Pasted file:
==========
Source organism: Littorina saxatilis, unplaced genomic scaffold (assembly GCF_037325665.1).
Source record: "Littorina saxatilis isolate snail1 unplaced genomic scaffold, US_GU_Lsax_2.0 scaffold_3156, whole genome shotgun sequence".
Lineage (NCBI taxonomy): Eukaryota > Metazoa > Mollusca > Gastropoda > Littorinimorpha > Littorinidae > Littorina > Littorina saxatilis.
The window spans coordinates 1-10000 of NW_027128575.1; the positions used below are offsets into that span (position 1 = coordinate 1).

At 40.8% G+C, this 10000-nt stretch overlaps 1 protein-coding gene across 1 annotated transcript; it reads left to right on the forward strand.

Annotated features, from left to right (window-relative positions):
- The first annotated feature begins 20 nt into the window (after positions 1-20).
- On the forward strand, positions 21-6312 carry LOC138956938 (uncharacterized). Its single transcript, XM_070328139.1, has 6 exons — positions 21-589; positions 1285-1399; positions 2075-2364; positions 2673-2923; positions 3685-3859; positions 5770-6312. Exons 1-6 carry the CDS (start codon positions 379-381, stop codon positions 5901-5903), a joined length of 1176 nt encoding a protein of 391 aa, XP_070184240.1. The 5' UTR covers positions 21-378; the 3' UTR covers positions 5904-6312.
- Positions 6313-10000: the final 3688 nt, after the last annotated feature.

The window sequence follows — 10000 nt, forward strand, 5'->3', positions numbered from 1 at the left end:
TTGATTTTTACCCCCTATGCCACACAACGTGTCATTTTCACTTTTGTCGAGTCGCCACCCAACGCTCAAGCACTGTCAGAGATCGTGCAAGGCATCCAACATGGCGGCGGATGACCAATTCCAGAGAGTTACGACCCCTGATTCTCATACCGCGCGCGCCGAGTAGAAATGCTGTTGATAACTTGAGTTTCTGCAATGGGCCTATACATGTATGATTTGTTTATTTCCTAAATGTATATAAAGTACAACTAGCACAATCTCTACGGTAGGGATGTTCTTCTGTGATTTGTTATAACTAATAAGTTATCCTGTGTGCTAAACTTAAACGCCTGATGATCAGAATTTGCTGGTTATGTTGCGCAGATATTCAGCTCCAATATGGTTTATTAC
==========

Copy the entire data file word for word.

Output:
Source organism: Littorina saxatilis, unplaced genomic scaffold (assembly GCF_037325665.1).
Source record: "Littorina saxatilis isolate snail1 unplaced genomic scaffold, US_GU_Lsax_2.0 scaffold_3156, whole genome shotgun sequence".
Lineage (NCBI taxonomy): Eukaryota > Metazoa > Mollusca > Gastropoda > Littorinimorpha > Littorinidae > Littorina > Littorina saxatilis.
The window spans coordinates 1-10000 of NW_027128575.1; the positions used below are offsets into that span (position 1 = coordinate 1).

At 40.8% G+C, this 10000-nt stretch overlaps 1 protein-coding gene across 1 annotated transcript; it reads left to right on the forward strand.

Annotated features, from left to right (window-relative positions):
- The first annotated feature begins 20 nt into the window (after positions 1-20).
- On the forward strand, positions 21-6312 carry LOC138956938 (uncharacterized). Its single transcript, XM_070328139.1, has 6 exons — positions 21-589; positions 1285-1399; positions 2075-2364; positions 2673-2923; positions 3685-3859; positions 5770-6312. Exons 1-6 carry the CDS (start codon positions 379-381, stop codon positions 5901-5903), a joined length of 1176 nt encoding a protein of 391 aa, XP_070184240.1. The 5' UTR covers positions 21-378; the 3' UTR covers positions 5904-6312.
- Positions 6313-10000: the final 3688 nt, after the last annotated feature.

The window sequence follows — 10000 nt, forward strand, 5'->3', positions numbered from 1 at the left end:
TTGATTTTTACCCCCTATGCCACACAACGTGTCATTTTCACTTTTGTCGAGTCGCCACCCAACGCTCAAGCACTGTCAGAGATCGTGCAAGGCATCCAACATGGCGGCGGATGACCAATTCCAGAGAGTTACGACCCCTGATTCTCATACCGCGCGCGCCGAGTAGAAATGCTGTTGATAACTTGAGTTTCTGCAATGGGCCTATACATGTATGATTTGTTTATTTCCTAAATGTATATAAAGTACAACTAGCACAATCTCTACGGTAGGGATGTTCTTCTGTGATTTGTTATAACTAATAAGTTATCCTGTGTGCTAAACTTAAACGCCTGATGATCAGAATTTGCTGGTTATGTTGCGCAGATATTCAGCTCCAATATGGTTTATTAC